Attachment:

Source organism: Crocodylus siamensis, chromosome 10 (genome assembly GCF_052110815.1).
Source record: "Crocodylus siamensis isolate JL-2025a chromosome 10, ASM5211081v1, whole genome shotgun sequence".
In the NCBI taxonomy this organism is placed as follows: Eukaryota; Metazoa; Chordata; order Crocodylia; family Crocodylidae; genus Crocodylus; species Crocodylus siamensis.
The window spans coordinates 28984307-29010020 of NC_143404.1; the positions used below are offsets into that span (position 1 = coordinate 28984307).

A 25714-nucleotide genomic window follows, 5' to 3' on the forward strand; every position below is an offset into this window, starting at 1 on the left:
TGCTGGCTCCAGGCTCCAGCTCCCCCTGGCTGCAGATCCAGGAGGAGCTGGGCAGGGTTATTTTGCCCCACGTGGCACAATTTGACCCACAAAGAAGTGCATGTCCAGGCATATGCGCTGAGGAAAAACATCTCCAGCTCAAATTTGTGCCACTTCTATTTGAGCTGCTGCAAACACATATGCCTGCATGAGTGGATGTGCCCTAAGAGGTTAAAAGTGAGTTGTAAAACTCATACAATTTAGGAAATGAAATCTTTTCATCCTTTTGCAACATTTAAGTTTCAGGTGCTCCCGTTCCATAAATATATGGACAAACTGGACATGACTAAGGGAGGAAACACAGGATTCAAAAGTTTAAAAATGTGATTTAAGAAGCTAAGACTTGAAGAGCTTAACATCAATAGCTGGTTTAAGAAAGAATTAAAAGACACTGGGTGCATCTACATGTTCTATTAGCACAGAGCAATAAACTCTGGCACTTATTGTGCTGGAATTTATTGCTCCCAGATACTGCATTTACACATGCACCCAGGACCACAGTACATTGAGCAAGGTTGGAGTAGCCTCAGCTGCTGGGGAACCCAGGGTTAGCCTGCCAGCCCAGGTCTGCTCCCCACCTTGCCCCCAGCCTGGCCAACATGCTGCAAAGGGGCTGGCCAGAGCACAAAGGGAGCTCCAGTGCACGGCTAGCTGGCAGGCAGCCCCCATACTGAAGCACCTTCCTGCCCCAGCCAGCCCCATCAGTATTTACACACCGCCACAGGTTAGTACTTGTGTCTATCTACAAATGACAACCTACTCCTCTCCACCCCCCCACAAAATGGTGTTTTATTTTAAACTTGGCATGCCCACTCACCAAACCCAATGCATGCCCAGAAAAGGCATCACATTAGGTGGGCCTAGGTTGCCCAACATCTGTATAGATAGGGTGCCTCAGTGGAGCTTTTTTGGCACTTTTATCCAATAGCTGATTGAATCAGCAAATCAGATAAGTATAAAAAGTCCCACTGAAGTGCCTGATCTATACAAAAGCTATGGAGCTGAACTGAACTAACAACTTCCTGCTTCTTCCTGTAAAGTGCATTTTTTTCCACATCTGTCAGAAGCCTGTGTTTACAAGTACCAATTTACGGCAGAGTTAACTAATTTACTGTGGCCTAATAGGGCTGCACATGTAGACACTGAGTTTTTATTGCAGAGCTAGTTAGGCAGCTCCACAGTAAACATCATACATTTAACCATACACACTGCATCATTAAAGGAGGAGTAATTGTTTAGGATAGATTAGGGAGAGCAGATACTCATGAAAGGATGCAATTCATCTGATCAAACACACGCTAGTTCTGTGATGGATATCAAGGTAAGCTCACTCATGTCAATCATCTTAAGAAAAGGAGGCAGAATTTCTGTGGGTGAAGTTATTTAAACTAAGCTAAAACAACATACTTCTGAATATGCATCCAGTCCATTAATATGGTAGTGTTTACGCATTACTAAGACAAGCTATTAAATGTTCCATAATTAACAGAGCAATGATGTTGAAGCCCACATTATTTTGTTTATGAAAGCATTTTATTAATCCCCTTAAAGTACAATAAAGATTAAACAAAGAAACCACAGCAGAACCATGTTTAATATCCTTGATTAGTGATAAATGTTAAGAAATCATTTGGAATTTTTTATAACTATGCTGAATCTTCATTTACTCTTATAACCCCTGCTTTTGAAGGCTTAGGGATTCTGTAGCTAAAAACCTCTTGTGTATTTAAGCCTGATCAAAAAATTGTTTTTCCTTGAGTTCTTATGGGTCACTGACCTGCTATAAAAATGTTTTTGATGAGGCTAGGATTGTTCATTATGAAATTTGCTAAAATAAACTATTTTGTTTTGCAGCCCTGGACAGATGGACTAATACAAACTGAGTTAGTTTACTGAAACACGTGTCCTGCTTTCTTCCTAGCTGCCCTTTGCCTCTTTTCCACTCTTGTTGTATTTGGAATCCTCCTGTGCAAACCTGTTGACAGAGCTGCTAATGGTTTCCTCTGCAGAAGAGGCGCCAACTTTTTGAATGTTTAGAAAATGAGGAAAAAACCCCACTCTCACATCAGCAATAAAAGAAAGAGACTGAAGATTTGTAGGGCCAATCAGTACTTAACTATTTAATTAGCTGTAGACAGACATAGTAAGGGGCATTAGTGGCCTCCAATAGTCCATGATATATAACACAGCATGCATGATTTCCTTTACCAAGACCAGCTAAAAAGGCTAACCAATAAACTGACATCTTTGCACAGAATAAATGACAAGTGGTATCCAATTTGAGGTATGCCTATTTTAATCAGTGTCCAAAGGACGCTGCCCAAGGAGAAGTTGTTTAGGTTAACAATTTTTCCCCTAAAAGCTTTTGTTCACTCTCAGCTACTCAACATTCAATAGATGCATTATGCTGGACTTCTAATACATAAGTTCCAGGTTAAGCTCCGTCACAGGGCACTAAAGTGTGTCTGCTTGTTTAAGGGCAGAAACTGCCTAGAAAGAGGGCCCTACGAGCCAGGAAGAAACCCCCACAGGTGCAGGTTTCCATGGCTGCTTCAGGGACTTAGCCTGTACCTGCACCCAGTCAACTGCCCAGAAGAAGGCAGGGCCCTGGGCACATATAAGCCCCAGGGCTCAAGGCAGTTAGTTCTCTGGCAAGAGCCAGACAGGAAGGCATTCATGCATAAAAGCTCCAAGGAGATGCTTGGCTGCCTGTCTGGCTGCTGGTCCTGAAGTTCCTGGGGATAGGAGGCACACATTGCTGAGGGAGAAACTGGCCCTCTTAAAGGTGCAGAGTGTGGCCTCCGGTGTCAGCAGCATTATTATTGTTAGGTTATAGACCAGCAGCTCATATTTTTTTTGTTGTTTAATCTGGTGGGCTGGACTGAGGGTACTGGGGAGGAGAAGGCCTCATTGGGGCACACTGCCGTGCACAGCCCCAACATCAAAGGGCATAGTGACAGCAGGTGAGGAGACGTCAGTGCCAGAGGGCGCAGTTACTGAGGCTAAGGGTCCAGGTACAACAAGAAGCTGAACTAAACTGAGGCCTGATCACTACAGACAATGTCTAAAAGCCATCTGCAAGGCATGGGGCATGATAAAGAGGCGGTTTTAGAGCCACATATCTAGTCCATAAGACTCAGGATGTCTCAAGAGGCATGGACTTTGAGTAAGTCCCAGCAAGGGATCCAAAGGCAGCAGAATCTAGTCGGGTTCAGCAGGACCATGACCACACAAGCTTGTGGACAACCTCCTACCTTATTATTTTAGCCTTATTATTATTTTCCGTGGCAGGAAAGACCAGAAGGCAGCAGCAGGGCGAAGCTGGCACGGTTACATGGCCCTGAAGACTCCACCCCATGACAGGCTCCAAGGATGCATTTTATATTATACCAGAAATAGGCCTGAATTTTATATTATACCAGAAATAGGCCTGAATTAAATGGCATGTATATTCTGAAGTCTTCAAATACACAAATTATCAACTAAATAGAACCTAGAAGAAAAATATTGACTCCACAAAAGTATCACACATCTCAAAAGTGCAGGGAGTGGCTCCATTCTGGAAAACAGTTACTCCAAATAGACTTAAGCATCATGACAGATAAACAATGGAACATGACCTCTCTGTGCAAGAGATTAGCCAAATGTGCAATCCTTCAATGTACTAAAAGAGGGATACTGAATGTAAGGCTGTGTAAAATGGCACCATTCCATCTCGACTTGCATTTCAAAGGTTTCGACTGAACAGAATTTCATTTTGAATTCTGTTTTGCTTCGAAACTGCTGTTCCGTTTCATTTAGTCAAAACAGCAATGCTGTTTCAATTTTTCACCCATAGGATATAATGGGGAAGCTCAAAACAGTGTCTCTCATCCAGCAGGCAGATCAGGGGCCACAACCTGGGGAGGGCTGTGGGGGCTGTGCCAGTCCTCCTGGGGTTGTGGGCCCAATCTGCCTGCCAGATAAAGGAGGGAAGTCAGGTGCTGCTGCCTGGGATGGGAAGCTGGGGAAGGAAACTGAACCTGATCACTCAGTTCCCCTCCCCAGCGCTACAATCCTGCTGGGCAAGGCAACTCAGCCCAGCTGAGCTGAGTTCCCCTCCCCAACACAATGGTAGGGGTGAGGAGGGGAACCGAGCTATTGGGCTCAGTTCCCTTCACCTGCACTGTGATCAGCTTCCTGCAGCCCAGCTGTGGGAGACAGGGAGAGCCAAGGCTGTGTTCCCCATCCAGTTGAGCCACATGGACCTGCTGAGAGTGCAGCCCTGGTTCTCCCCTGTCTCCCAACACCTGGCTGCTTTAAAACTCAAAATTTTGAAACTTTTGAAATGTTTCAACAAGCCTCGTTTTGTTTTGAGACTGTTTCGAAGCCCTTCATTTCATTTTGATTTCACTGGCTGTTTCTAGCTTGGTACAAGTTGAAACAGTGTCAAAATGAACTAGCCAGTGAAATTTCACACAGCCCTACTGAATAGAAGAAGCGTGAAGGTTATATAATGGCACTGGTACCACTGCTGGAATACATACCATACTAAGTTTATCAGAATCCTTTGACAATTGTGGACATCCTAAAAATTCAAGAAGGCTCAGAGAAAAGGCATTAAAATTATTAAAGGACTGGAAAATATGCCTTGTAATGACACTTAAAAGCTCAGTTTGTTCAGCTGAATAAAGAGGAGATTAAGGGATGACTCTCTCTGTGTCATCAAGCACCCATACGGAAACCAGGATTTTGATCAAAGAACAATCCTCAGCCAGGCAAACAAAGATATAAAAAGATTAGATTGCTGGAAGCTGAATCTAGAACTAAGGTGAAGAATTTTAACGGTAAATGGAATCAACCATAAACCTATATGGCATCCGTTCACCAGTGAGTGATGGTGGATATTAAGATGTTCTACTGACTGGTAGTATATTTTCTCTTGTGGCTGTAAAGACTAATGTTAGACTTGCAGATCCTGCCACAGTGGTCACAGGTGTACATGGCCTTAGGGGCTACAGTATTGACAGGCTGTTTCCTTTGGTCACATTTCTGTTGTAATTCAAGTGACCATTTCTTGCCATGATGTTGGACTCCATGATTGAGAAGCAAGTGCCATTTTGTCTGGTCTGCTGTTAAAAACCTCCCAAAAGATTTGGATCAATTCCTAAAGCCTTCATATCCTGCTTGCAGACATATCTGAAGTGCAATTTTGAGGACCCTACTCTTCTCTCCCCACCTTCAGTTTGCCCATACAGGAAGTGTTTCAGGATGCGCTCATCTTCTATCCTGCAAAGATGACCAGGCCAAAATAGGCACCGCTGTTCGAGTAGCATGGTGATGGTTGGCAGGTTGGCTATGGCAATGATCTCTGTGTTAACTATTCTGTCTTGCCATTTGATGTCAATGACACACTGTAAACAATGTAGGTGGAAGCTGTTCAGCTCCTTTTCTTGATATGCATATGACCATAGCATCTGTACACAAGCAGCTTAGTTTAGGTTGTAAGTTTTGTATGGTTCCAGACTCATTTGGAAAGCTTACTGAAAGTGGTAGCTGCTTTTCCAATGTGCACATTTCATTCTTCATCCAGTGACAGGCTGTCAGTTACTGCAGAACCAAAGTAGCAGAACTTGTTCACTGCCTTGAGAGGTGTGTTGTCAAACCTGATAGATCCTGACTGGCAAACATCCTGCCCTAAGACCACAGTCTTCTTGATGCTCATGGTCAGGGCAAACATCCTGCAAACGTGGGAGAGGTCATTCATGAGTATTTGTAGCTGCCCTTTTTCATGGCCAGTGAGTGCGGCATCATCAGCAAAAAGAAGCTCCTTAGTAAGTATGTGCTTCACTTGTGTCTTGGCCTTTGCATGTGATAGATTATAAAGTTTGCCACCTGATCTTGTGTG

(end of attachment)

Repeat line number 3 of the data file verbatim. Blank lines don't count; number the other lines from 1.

In the NCBI taxonomy this organism is placed as follows: Eukaryota; Metazoa; Chordata; order Crocodylia; family Crocodylidae; genus Crocodylus; species Crocodylus siamensis.